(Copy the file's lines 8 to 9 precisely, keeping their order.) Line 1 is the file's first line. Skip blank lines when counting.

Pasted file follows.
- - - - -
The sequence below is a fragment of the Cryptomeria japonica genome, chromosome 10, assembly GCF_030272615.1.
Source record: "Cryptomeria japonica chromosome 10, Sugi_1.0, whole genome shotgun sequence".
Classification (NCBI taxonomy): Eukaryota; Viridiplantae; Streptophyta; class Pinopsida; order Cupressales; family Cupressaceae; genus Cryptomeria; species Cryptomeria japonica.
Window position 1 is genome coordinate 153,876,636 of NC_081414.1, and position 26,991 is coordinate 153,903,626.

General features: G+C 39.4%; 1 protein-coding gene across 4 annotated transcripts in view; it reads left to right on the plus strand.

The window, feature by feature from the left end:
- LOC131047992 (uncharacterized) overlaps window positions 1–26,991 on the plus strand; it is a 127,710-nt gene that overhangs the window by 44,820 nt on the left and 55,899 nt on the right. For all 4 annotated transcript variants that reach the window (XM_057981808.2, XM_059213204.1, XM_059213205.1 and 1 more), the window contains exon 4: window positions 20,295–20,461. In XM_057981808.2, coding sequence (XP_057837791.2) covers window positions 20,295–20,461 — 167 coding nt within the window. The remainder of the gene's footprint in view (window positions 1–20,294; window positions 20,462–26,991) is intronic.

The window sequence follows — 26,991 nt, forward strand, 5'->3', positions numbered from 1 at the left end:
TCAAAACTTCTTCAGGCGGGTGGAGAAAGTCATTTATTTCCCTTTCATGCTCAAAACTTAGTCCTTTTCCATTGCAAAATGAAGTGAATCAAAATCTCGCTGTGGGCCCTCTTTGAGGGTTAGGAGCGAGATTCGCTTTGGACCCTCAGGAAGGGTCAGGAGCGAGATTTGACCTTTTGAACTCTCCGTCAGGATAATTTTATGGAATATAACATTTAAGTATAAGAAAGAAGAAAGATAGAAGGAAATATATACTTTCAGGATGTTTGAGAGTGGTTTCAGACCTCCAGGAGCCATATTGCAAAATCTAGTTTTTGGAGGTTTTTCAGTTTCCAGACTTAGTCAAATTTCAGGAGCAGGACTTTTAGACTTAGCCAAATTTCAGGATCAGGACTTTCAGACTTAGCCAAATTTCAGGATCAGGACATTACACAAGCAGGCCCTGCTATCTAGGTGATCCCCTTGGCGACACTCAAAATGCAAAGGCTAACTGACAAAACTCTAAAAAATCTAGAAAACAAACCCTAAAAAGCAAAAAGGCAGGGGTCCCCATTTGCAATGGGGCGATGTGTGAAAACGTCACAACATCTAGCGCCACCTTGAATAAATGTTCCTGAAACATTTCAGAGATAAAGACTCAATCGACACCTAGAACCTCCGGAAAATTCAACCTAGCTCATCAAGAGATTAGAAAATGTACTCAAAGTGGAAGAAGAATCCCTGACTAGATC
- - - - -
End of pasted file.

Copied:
The window sequence follows — 26,991 nt, forward strand, 5'->3', positions numbered from 1 at the left end:
TCAAAACTTCTTCAGGCGGGTGGAGAAAGTCATTTATTTCCCTTTCATGCTCAAAACTTAGTCCTTTTCCATTGCAAAATGAAGTGAATCAAAATCTCGCTGTGGGCCCTCTTTGAGGGTTAGGAGCGAGATTCGCTTTGGACCCTCAGGAAGGGTCAGGAGCGAGATTTGACCTTTTGAACTCTCCGTCAGGATAATTTTATGGAATATAACATTTAAGTATAAGAAAGAAGAAAGATAGAAGGAAATATATACTTTCAGGATGTTTGAGAGTGGTTTCAGACCTCCAGGAGCCATATTGCAAAATCTAGTTTTTGGAGGTTTTTCAGTTTCCAGACTTAGTCAAATTTCAGGAGCAGGACTTTTAGACTTAGCCAAATTTCAGGATCAGGACTTTCAGACTTAGCCAAATTTCAGGATCAGGACATTACACAAGCAGGCCCTGCTATCTAGGTGATCCCCTTGGCGACACTCAAAATGCAAAGGCTAACTGACAAAACTCTAAAAAATCTAGAAAACAAACCCTAAAAAGCAAAAAGGCAGGGGTCCCCATTTGCAATGGGGCGATGTGTGAAAACGTCACAACATCTAGCGCCACCTTGAATAAATGTTCCTGAAACATTTCAGAGATAAAGACTCAATCGACACCTAGAACCTCCGGAAAATTCAACCTAGCTCATCAAGAGATTAGAAAATGTACTCAAAGTGGAAGAAGAATCCCTGACTAGATC